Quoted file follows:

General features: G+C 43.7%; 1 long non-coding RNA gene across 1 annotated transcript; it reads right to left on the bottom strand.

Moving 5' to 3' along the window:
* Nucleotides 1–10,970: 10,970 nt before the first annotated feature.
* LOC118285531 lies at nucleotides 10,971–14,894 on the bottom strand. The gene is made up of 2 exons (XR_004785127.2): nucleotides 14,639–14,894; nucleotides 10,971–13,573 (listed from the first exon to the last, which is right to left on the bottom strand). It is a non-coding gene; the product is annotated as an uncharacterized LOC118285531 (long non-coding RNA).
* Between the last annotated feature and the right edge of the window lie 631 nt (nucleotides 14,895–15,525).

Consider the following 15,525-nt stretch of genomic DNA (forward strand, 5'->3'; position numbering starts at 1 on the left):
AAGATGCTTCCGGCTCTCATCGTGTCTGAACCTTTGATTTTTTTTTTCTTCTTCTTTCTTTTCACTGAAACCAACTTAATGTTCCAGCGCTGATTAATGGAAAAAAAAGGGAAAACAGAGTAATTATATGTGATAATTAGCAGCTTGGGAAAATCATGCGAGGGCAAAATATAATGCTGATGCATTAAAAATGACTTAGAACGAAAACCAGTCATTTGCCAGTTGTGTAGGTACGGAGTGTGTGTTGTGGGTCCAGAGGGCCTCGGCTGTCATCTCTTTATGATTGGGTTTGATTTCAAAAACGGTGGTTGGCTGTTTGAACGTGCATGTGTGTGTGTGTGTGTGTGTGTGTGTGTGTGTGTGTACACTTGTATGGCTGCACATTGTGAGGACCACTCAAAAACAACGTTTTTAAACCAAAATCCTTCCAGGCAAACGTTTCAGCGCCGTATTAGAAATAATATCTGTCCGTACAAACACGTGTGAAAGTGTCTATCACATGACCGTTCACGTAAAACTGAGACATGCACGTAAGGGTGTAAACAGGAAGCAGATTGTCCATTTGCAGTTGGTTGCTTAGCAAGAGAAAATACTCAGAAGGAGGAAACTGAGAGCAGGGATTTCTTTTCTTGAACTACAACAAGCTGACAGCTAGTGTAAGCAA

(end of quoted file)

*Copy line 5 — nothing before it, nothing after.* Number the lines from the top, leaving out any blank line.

* Between the last annotated feature and the right edge of the window lie 631 nt (nucleotides 14,895–15,525).